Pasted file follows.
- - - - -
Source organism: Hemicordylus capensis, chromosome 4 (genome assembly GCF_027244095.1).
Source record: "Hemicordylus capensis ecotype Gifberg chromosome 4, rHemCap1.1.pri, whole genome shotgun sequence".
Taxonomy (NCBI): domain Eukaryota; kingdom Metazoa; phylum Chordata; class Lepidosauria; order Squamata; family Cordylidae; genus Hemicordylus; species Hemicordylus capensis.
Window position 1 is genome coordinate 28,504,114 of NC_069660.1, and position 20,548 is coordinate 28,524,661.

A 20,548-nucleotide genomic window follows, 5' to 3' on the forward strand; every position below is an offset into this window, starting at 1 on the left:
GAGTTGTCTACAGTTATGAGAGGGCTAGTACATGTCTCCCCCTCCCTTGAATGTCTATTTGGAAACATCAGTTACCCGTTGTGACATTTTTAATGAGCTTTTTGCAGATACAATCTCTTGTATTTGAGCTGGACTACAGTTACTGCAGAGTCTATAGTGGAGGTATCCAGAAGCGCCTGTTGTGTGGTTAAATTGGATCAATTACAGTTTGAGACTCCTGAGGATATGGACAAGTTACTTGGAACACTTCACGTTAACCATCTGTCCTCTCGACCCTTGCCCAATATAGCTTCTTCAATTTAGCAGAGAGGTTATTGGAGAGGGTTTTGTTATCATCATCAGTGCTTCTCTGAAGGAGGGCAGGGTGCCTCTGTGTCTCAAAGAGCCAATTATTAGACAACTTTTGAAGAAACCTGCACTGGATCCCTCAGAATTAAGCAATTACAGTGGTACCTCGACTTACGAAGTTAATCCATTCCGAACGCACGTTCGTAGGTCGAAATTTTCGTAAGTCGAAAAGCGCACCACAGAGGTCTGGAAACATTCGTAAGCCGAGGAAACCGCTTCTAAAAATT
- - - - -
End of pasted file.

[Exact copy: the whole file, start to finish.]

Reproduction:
Source organism: Hemicordylus capensis, chromosome 4 (genome assembly GCF_027244095.1).
Source record: "Hemicordylus capensis ecotype Gifberg chromosome 4, rHemCap1.1.pri, whole genome shotgun sequence".
Taxonomy (NCBI): domain Eukaryota; kingdom Metazoa; phylum Chordata; class Lepidosauria; order Squamata; family Cordylidae; genus Hemicordylus; species Hemicordylus capensis.
Window position 1 is genome coordinate 28,504,114 of NC_069660.1, and position 20,548 is coordinate 28,524,661.

A 20,548-nucleotide genomic window follows, 5' to 3' on the forward strand; every position below is an offset into this window, starting at 1 on the left:
GAGTTGTCTACAGTTATGAGAGGGCTAGTACATGTCTCCCCCTCCCTTGAATGTCTATTTGGAAACATCAGTTACCCGTTGTGACATTTTTAATGAGCTTTTTGCAGATACAATCTCTTGTATTTGAGCTGGACTACAGTTACTGCAGAGTCTATAGTGGAGGTATCCAGAAGCGCCTGTTGTGTGGTTAAATTGGATCAATTACAGTTTGAGACTCCTGAGGATATGGACAAGTTACTTGGAACACTTCACGTTAACCATCTGTCCTCTCGACCCTTGCCCAATATAGCTTCTTCAATTTAGCAGAGAGGTTATTGGAGAGGGTTTTGTTATCATCATCAGTGCTTCTCTGAAGGAGGGCAGGGTGCCTCTGTGTCTCAAAGAGCCAATTATTAGACAACTTTTGAAGAAACCTGCACTGGATCCCTCAGAATTAAGCAATTACAGTGGTACCTCGACTTACGAAGTTAATCCATTCCGAACGCACGTTCGTAGGTCGAAATTTTCGTAAGTCGAAAAGCGCACCACAGAGGTCTGGAAACATTCGTAAGCCGAGGAAACCGCTTCTAAAAATT